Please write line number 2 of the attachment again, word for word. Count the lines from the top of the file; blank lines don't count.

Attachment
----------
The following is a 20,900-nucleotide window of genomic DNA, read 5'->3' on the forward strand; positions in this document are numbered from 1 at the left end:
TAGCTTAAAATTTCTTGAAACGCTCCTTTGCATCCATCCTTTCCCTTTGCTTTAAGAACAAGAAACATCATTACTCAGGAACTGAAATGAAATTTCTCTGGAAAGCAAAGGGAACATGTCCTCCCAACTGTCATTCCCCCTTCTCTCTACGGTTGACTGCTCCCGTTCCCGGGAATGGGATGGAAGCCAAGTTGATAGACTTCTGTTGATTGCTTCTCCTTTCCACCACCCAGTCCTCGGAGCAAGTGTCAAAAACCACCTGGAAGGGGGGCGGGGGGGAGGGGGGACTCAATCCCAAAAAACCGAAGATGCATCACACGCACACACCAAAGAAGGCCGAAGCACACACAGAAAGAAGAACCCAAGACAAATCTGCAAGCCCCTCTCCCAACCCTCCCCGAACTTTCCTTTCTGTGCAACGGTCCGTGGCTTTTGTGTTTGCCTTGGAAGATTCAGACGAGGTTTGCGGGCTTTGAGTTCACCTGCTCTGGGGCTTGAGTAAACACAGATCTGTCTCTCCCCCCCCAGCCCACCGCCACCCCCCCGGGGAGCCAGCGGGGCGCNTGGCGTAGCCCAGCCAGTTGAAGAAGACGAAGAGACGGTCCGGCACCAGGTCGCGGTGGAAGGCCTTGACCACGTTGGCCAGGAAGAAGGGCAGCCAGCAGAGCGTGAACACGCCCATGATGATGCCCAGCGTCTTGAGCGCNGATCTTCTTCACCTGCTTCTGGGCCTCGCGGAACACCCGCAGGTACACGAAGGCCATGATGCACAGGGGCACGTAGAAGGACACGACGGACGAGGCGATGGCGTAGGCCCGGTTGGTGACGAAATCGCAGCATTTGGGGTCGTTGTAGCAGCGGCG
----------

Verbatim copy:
TAGCTTAAAATTTCTTGAAACGCTCCTTTGCATCCATCCTTTCCCTTTGCTTTAAGAACAAGAAACATCATTACTCAGGAACTGAAATGAAATTTCTCTGGAAAGCAAAGGGAACATGTCCTCCCAACTGTCATTCCCCCTTCTCTCTACGGTTGACTGCTCCCGTTCCCGGGAATGGGATGGAAGCCAAGTTGATAGACTTCTGTTGATTGCTTCTCCTTTCCACCACCCAGTCCTCGGAGCAAGTGTCAAAAACCACCTGGAAGGGGGGCGGGGGGGAGGGGGGACTCAATCCCAAAAAACCGAAGATGCATCACACGCACACACCAAAGAAGGCCGAAGCACACACAGAAAGAAGAACCCAAGACAAATCTGCAAGCCCCTCTCCCAACCCTCCCCGAACTTTCCTTTCTGTGCAACGGTCCGTGGCTTTTGTGTTTGCCTTGGAAGATTCAGACGAGGTTTGCGGGCTTTGAGTTCACCTGCTCTGGGGCTTGAGTAAACACAGATCTGTCTCTCCCCCCCCAGCCCACCGCCACCCCCCCGGGGAGCCAGCGGGGCGCNTGGCGTAGCCCAGCCAGTTGAAGAAGACGAAGAGACGGTCCGGCACCAGGTCGCGGTGGAAGGCCTTGACCACGTTGGCCAGGAAGAAGGGCAGCCAGCAGAGCGTGAACACGCCCATGATGATGCCCAGCGTCTTGAGCGCNGATCTTCTTCACCTGCTTCTGGGCCTCGCGGAACACCCGCAGGTACACGAAGGCCATGATGCACAGGGGCACGTAGAAGGACACGACGGACGAGGCGATGGCGTAGGCCCGGTTGGTGACGAAATCGCAGCATTTGGGGTCGTTGTAGCAGCGGCG